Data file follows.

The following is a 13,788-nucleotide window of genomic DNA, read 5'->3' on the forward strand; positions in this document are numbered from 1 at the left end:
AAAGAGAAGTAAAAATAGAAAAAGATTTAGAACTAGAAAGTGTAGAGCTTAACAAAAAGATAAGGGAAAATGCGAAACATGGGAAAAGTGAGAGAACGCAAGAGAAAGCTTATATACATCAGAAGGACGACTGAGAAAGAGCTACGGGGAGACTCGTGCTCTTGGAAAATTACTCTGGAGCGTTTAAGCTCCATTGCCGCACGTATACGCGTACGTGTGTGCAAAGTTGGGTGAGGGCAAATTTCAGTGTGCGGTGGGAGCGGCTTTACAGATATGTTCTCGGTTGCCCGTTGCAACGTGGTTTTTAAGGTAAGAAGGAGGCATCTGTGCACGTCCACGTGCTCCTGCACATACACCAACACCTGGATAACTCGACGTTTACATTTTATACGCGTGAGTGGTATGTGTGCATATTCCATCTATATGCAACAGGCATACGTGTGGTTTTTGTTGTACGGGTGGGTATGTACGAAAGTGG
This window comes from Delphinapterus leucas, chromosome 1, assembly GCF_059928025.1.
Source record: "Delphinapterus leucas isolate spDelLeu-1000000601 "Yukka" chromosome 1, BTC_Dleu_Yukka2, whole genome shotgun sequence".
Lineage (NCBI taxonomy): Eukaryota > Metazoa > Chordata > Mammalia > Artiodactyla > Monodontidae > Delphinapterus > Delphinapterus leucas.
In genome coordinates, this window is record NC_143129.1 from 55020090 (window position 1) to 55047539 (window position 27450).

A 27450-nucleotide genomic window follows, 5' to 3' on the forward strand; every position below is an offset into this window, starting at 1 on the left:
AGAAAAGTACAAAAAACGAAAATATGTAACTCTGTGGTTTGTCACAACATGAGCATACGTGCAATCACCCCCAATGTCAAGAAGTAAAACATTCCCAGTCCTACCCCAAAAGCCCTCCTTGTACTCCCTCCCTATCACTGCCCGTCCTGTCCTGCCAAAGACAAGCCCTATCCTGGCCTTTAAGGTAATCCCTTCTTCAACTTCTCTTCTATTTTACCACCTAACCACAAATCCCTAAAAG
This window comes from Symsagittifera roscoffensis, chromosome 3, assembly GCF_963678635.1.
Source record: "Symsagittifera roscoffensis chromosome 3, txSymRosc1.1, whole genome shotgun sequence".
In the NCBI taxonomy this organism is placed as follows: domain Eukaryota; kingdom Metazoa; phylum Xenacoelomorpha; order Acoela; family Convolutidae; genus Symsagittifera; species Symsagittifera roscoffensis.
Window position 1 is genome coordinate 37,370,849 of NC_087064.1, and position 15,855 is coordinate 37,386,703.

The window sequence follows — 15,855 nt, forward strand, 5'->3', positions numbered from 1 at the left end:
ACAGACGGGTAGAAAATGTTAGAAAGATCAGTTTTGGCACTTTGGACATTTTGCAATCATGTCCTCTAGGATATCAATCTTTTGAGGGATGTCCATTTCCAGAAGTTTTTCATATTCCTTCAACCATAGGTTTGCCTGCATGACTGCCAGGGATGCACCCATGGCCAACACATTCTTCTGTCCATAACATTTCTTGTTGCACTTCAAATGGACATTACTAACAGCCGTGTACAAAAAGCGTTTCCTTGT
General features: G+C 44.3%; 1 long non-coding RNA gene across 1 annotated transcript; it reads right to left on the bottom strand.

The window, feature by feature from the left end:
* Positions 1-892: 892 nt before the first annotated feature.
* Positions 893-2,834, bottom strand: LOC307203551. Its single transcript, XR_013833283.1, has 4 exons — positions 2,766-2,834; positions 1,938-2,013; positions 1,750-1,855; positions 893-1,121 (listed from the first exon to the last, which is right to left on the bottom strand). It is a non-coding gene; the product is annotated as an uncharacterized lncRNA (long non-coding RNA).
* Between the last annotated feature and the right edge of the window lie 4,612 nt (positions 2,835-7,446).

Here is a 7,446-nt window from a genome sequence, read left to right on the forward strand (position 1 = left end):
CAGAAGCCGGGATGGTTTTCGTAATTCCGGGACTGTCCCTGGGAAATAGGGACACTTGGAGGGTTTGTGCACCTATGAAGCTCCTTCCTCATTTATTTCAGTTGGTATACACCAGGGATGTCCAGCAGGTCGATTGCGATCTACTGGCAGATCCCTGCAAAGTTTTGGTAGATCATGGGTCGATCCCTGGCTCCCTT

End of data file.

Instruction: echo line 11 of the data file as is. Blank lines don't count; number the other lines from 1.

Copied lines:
In the NCBI taxonomy this organism is placed as follows: domain Eukaryota; kingdom Metazoa; phylum Xenacoelomorpha; order Acoela; family Convolutidae; genus Symsagittifera; species Symsagittifera roscoffensis.